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Pa. legislators agree on supporting youth literacy, just not how to pay for it

Library books on shelves.
Michael Rubinkam

The need to improve youth literacy rates is proving a rare area of bipartisan agreement in the Pennsylvania capitol.

But it’s unclear whether lawmakers will put up the money to fund a new literacy program as the June 30 deadline for finishing next year’s budget approaches.

In a near-unanimous vote earlier this month, the Pennsylvania Senate passed West Hempfield Republican Sen. Ryan Aument’s bill to bolster youth literacy rates by reforming the state’s kindergarten through third-grade reading curricula.

Schools would be required to shift to “evidence-based” instruction focused on teaching students to understand aspects of reading, like phonemic awareness, the alphabet principle and reading comprehension.

Schools would be given a choice from a list of approved literacy tests to give their students three times per year. Any student who fails to meet the tests’ benchmark would be enrolled in an individualized program designed by a teacher.

A new Reading Leadership Council would work with the state Education Department on overseeing the program.

Its 20-person membership — reflecting the “geographic representation” of school districts — would be appointed by the education department and include kindergarten through third grade teachers, reading specialists, literacy coaches, elementary special education teachers and learning support employees. They would meet a minimum of every two months, and all recommendations by the council would be required to be posted on the Education Department’s website.

“Learning to read is a challenge for many, and that challenge does not discriminate,” Aument said during the June 11 debate on the bill. “Literacy cannot be a skill reserved for wealthy families and those who can afford private tutoring.”

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But one House Democrat essential to getting the bill passed said he’s concerned its language could be “extraordinarily prescriptive” in telling school districts how to administer the three yearly reading competency tests.

House Education Committee Chairman Pete Schweyer, of Lehigh County, said the creation of the Reading Leadership Council “seems like another layer of bureaucracy.”

Schweyer said he supports the intentions of the bill. “I just disagree on the how.”

Aument’s staff said Monday they’d met with leaders from school districts who wanted the state to provide a list of approved curriculum and test providers to save educators the time and effort it would take to do their own vetting.

The bill also allows districts to request approval of curriculum or tests that might not be on the established list.

Before the Senate’s passage, Aument pointed to the success of similar programs adopted in states like Florida, North Carolina and South Carolina. Since Mississippi passed its literacy program in 2013, the state climbed from 49th in fourth-grade reading to 21st nationwide in 2022.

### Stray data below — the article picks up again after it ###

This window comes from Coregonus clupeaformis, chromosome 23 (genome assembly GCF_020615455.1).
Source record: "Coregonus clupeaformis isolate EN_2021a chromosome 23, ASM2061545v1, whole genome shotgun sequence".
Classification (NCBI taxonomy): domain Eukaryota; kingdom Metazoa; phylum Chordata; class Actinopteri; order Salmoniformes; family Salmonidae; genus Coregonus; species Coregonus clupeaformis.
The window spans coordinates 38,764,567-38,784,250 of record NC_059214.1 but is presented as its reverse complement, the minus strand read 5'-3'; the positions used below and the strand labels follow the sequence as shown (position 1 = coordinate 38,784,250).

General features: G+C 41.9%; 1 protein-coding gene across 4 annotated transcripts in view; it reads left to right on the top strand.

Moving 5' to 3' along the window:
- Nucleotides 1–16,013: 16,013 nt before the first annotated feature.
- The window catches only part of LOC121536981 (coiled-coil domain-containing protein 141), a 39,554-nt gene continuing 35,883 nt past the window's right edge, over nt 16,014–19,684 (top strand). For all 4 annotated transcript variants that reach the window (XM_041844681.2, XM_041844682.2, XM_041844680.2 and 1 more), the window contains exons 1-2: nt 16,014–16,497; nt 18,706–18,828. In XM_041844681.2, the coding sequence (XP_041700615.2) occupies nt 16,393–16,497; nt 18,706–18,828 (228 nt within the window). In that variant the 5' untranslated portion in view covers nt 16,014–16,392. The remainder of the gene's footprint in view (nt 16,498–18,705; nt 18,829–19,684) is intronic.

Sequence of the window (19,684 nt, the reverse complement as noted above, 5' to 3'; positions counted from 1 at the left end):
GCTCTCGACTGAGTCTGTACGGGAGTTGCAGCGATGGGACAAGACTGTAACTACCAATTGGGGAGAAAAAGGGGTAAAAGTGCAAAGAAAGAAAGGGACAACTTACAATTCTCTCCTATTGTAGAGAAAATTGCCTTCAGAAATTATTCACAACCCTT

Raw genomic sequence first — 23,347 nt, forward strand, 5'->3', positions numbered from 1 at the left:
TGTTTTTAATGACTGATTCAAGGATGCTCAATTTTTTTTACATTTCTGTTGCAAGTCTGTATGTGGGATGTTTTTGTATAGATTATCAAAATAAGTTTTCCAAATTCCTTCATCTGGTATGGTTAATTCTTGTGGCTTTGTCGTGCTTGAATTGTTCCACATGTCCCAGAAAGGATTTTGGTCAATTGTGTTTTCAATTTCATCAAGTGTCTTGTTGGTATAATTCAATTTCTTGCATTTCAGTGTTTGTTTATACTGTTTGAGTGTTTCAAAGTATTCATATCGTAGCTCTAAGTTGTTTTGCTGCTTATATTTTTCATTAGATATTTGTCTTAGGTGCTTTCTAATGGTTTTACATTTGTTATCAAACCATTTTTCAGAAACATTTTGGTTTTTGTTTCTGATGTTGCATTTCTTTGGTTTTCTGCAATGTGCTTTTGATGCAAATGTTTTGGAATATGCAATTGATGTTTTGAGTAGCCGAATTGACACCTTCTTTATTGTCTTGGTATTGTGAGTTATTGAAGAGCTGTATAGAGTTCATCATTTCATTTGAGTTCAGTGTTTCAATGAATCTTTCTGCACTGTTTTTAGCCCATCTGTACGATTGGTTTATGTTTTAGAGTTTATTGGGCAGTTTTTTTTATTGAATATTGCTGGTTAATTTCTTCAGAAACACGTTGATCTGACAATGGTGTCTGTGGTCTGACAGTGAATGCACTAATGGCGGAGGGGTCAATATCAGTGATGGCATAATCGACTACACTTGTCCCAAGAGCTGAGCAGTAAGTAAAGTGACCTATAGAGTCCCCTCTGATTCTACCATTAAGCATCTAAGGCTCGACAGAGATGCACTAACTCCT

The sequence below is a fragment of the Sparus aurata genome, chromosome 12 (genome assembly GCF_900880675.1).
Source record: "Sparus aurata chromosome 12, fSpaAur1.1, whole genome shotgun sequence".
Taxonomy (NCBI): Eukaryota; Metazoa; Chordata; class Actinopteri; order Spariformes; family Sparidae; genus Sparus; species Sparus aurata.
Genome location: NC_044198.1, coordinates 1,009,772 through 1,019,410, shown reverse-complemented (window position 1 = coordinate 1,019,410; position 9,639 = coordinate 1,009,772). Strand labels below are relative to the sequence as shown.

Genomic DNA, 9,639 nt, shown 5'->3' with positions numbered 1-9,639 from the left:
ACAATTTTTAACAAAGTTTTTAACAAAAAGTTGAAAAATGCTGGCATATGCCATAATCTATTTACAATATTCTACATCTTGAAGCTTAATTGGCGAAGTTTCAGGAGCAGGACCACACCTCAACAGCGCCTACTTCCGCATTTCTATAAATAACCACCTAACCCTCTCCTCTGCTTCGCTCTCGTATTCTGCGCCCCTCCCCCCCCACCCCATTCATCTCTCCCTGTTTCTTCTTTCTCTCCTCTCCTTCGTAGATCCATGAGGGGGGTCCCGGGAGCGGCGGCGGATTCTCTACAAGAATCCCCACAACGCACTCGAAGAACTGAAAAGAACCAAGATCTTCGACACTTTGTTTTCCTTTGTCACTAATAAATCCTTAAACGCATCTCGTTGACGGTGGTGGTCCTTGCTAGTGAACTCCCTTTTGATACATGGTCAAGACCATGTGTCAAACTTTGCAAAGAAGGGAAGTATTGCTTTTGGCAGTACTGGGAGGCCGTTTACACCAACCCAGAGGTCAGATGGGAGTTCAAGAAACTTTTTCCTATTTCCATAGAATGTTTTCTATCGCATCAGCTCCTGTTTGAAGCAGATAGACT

The Barbara Bush Foundation for Family Literacy website hosts a map that shows about 21% of Lancaster County adults “lack basic literary skills.” The group also found that 130 million adult Americans struggle to read basic sentences.

Rep. Justin Fleming, a Dauphin County Democrat who sponsored a House version of Aument’s bill, did not respond to a request for comment sent to his spokeswoman.

Education package

Schweyer said he sees funding youth literacy programs as part of a broader budget deal.

House Democrats’ $1.1 billion proposed increase to basic education funding — passed in a 107-94 vote earlier this month — includes a provision for evidence-based reading similar to Aument’s proposal, though its 87 pages don’t include language that would create a Reading Leadership Council.

House Democrats referred Aument’s bill to Schweyer’s committee after it passed the Senate in a 48-1 vote. His bill does not include a provision to fund the program.

“This is a priority for me and for the Senate Republican Caucus, and as such, I certainly hope it will be a significant part of the budget negotiations this year,” Aument said Monday.

Sen. Judy Schwank, a Berks County Democrat, was the only dissenting “no” vote in the Senate. She said during the bill’s floor debate that it has “zero funding” to pay schools for implementing the programs.

According to the Senate Appropriations Committee’s estimates, implementing the program could cost school districts anywhere from $100 to $140 per student for the proficiency exams, new classroom materials and staff training. Schools can also expect to spend about $100,000 annually on hiring new staff to administer the program. Organizing the Reading Literacy Council would cost the state roughly $240,000 annually while it completes its work.

A spokesman for the Pennsylvania State Education Association, which worked with Aument’s office in drafting the legislation, said his group is supportive of it as long as the state helps schools fund the new requirements.

Ashley DeMauro Mullins, senior legislative director of ExcelinEd in Action, which has lobbied for such literacy programs in Pennsylvania and other states, also stressed the importance of funding the programs.

She said other states’ successes with the program hinged on the financial backing of their legislatures. DeMauro Mullins said she’s heard anywhere from $60 million to $70 million could be allocated by Pennsylvania’s legislature for the literacy program.

Read more from our partners, LNP | LancasterOnline.